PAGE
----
Individuals who sexually abuse and exploit children come from all walks of life and cannot be easily identified. It is essential to pay attention to behaviours and situations that present risk, rather than to focus on an individual’s appearance, character, and/or marital status/relationship history. A well-liked individual that contributes to their community is not exempt from having the capacity to sexually exploit or harm a child. Research reveals that individuals who sexually abuse children usually know their victims in some capacity.
The process known as “grooming” comprises a variety of techniques used by an offender to access and control potential and actual child victims. The process requires the offender to have access to the child, time with the child and a certain level of interpersonal skills. The goal is to gain the child’s trust and co-operation (and is also sometimes used to gain the trust of the child’s family), decreasing the likelihood that the child will tell anyone about the abuse. Offenders may use a combination of attention, affection, kindness, privileges, recognition, gifts, alcohol, drugs, and/or money to groom a child for the purpose of lowering inhibitions and increasing the chance of successfully offending against a child.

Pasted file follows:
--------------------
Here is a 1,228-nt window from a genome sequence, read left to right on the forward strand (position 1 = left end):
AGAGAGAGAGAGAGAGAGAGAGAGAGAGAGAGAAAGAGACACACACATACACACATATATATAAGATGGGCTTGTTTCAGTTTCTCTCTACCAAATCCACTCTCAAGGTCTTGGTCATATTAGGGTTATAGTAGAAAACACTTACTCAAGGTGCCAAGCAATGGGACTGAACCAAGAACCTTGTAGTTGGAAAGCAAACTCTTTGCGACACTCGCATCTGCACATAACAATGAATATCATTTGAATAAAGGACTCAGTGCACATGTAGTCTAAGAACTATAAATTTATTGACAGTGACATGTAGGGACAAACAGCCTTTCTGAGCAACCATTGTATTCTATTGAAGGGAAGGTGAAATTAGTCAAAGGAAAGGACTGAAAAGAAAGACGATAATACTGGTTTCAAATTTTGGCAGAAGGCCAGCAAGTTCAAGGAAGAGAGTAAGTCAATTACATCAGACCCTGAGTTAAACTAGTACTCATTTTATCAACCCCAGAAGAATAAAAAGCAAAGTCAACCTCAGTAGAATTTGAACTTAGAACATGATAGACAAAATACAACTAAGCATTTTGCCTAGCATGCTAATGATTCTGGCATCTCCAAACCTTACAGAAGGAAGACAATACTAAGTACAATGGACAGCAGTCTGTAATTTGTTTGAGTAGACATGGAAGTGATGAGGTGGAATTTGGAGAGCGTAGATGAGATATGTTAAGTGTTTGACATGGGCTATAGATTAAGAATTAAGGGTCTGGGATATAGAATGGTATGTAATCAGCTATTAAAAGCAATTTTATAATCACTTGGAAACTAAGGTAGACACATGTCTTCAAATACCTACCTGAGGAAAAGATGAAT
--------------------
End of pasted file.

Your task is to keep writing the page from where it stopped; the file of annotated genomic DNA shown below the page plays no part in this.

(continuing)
The purpose of grooming is: